(Recasts to update with pricing results, background in
By Joan Magee and Guillermo Parra-Bernal
NEW YORK/SAO PAULO, April 28 (IFR/Reuters) - Grupo Oi SA
took the biggest step yet toward combining with partner Portugal
Telecom SGPS SA late on Monday by pricing Brazil's only share
offering this year at the lowest price expected.
Oi, Brazil's largest fixed-line telephone carrier, priced a
sale of preferred shares at 2 reais each, at the
bottom of the suggested range set by bankers, two sources with
direct knowledge of the deal said. The company had indicated a
range of 2 reais to 2.30 reais for the preferred shares.
Common shares were priced at 2.17 reais, a premium of more
than 8 percent to the preferred stock, said the sources, who
declined to be identified because the transaction is underway.
The sources said a pricing near the bottom of the range would
allow the company to ensure strong demand for as many as 5.75
billion shares in the deal and allow banks to buy another 2
billion shares in supplementary and additional allotments.
Details on the size of the placement were not immediately
available on the website of securities industry watchdog CVM.
One of the sources said foreign investors bought about 85
percent of the offering, with the rest going to local
The sources expect the transaction to fetch at least 8
billion reais ($3.6 billion) from investors, helping Oi to
reduce a stifling debt load.
The recapitalized Oi, which also controls Brazil's
fourth-largest mobile phone carrier, plans to use its stronger
balance sheet to form CorpCo, the proposed name of the company
after the tie-up with Portugal Telecom.
Each Oi common share would be exchanged for 1 share in
CorpCo and each Oi preferred share would be swapped for 0.9211
Executives at Oi and Portugal Telecom say CorpCo will have
more clout to compete in Brazil with bigger rivals such as the
local unit of Spain's Telefonica SA , Telecom
Italia SpA's TIM Participações SA and
Mexico's America Movil SAB.
Oi's preferred shares closed at a record low on Monday,
shedding 5.6 percent to 2.37 reais, while common shares were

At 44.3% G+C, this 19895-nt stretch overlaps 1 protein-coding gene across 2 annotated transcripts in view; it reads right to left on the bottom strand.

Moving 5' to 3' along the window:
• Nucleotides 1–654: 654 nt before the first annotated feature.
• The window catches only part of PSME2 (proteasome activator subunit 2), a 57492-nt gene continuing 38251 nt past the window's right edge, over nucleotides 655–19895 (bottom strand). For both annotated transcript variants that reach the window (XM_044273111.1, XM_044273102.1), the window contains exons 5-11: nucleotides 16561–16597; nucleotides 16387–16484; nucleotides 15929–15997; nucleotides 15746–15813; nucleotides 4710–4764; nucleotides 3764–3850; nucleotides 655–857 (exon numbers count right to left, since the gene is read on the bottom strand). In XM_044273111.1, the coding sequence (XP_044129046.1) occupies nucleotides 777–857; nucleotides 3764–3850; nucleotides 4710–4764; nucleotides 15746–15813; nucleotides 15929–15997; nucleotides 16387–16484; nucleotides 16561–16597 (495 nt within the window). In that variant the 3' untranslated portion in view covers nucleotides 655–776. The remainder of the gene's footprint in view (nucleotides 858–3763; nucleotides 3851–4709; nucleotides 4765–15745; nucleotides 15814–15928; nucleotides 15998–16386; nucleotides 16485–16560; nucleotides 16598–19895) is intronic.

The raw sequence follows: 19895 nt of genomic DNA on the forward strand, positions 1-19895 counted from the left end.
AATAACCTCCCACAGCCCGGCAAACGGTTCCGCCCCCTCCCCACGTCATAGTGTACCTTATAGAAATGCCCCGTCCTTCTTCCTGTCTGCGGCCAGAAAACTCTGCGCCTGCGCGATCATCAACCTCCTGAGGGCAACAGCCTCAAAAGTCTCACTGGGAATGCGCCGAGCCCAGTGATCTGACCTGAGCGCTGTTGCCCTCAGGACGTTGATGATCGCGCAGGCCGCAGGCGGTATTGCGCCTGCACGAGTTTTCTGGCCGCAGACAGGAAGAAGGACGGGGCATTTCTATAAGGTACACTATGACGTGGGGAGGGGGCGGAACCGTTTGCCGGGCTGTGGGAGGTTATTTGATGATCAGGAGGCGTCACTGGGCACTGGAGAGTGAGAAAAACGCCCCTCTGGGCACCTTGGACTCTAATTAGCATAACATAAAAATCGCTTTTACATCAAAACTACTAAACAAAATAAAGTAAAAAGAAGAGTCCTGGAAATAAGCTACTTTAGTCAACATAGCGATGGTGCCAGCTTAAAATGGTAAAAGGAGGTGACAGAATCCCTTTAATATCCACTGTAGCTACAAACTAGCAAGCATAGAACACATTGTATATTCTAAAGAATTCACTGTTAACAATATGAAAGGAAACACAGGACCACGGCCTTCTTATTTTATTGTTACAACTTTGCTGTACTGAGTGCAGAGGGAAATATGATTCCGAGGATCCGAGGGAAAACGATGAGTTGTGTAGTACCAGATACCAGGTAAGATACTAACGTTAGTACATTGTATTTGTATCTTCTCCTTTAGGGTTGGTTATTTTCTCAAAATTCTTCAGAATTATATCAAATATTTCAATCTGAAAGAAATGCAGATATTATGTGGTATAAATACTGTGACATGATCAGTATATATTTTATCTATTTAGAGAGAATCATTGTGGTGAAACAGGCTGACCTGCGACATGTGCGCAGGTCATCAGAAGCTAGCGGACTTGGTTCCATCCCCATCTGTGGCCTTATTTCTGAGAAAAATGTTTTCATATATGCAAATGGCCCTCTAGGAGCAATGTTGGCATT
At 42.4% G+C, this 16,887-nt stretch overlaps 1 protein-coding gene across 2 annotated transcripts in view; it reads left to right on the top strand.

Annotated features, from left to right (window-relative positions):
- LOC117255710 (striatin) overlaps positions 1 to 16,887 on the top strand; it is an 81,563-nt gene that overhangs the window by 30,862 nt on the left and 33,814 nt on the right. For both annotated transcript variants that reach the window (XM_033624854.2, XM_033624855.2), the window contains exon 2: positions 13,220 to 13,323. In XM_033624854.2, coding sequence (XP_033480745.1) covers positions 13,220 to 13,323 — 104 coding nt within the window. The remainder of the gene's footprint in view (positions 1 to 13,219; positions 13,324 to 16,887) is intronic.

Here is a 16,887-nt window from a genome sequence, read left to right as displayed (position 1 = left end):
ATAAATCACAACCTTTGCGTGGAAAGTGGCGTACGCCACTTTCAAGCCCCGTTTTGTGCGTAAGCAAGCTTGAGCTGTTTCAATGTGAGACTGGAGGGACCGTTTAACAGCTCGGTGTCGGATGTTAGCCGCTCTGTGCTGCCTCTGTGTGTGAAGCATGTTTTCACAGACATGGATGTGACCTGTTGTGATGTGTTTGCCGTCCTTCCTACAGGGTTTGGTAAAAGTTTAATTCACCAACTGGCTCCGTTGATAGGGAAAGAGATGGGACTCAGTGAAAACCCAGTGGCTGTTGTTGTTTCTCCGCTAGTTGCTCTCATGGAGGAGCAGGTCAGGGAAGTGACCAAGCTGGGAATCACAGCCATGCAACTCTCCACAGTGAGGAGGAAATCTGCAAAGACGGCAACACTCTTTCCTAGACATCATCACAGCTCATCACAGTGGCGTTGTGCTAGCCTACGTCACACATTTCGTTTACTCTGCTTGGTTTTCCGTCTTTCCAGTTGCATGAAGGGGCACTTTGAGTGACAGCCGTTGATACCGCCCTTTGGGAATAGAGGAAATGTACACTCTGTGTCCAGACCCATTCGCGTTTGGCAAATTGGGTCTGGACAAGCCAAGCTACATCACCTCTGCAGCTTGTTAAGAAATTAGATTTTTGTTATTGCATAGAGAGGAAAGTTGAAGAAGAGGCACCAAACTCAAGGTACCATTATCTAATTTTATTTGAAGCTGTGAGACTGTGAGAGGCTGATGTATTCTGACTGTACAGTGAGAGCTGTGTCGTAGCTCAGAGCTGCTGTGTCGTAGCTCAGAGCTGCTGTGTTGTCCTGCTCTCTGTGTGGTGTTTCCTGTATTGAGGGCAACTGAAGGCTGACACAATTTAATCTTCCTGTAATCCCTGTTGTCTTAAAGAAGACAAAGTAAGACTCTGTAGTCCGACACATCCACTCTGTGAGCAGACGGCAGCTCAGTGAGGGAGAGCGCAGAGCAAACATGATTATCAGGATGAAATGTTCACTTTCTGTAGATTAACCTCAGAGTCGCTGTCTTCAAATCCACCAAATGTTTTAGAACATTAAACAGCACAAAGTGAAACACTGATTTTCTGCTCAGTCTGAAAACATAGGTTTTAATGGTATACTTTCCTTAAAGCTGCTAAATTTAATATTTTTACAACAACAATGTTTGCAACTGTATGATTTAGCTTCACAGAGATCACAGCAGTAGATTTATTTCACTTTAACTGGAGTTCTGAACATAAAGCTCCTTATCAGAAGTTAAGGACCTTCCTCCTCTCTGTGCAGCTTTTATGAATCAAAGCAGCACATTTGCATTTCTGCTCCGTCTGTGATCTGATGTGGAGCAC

down 0.4 percent to 2.52 reais.
Stock offerings in Brazil are off to their worst start this
year in more than a decade, the latest sign of eroding investor
confidence in Latin America's largest economy.
Before Oi's share sale, no initial public offering or
follow-on sale had been filed with the CVM since mid-December,
which is unheard of since at least 2004, according to Thomson
Reuters data. A truncated capital markets calendar, rising
political risks and the emergence of attractive investments
elsewhere have left investment bankers struggling after they
thrived for years with easy-to-sell IPOs.
The Oi offering took off, according to investors heard by
Reuters and the IFR, because banks involved in the transaction
structured it with a series of guarantees to lure buyers.
By early Monday afternoon, investors had pledged to buy a
little more than 10 billion reais worth of stock in the
offering, said the sources.
Grupo BTG Pactual SA, the largest listed Latin
American investment bank, is handling the transaction, along
with the investment-banking units of Bank of America Corp
, Barclays Plc, Citigroup Inc, Credit
Suisse Group AG, Banco Espírito Santo SA and
HSBC Holdings Plc.
São Paulo-based BTG Pactual, controlled by billionaire
financier André Esteves, pledged 2 billion reais in fresh
capital for Oi and structured the participation of as many as 13
other banks in a scheme to bolster the offering if investor
Banco do Brasil SA. Banco Bradesco SA,
Banco Caixa Geral de Depósitos SA, Goldman Sachs
Group Inc, Itaú Unibanco Holding SA, Morgan
Stanley & Co and Banco Santander SA are also
Under terms of the deal, Portugal Telecom will contribute
its assets, excluding its stake in Oi, and own 38 percent of the
new company. Oi's major shareholders excluding Portugal Telecom
would have as much as 30 percent of CorpCo and other investors
such as BTG Pactual and a number of Brazilian pension funds
would own the rest.
($1 = 2.23 Brazilian reais)
(Additional reporting by Brad Haynes in São Paulo; Editing by